Economists describe this new model in many ways. One way is to use human cellular structures as a metaphor for economic growth. Call it cellular economic theory.
What do cells tell us about business? Well, consider that cells that grow continually and exponentially (like we've been taught our economies should grow) are a form of cancer. We know intuitively and logically that continuous growth can't be sustained in living things. It's likewise unsustainable (and undesirable) in business.
and the relevant examples:
For example, a brewery in India is using cellular economic thinking to grow its bottom line without producing and selling more beer. Instead it's using chaff and grain detritus to create fertilizer and biofuels--regenerating resources to lower their own production costs while widening the life cycles of their inputs.
KATIKA, a Swiss wood furniture maker, is reforesting at a rate greater than their production, using profits from their sales today to ensure the availability of resources later. In the meantime, their reforestation projects create local jobs and other sustainable benefits (home for wildlife and food, CO2 reduction) while increasing the value of formerly degraded land holdings.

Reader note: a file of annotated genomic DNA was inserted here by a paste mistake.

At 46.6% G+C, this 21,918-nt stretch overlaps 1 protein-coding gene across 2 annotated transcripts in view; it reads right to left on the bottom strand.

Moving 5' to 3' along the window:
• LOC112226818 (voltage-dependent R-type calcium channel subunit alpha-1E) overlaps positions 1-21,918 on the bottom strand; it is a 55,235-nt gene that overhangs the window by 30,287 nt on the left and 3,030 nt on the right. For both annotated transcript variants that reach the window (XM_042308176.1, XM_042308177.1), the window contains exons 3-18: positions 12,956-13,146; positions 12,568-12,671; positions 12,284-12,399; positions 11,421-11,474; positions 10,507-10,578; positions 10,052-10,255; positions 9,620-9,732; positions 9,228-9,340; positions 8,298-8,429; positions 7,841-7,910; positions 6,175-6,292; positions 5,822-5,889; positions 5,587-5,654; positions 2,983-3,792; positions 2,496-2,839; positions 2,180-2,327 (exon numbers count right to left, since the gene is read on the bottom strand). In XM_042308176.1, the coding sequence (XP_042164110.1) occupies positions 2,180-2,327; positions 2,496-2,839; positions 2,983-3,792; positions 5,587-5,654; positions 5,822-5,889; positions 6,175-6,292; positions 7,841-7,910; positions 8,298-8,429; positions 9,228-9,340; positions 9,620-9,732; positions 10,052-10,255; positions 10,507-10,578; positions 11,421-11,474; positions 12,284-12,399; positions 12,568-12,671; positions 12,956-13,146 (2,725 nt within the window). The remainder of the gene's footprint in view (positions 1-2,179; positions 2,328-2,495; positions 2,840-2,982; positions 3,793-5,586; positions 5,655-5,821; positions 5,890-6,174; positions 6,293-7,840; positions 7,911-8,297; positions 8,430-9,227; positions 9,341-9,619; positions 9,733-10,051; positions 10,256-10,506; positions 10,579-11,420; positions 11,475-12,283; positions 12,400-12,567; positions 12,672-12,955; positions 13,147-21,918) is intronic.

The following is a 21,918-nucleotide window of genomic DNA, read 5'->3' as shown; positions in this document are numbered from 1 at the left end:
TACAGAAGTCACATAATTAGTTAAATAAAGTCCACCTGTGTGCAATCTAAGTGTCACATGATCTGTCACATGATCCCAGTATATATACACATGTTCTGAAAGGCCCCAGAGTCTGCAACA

Monday, August 31, 2009
I'm just kidding about the poaching of ideas, b/c in actuality they are more like memes or thought viruses spreading and taking hold to approach the necessary issues of the day, but the Harvard Business Review is starting to seriously address the issue and impossibilities of forever growth: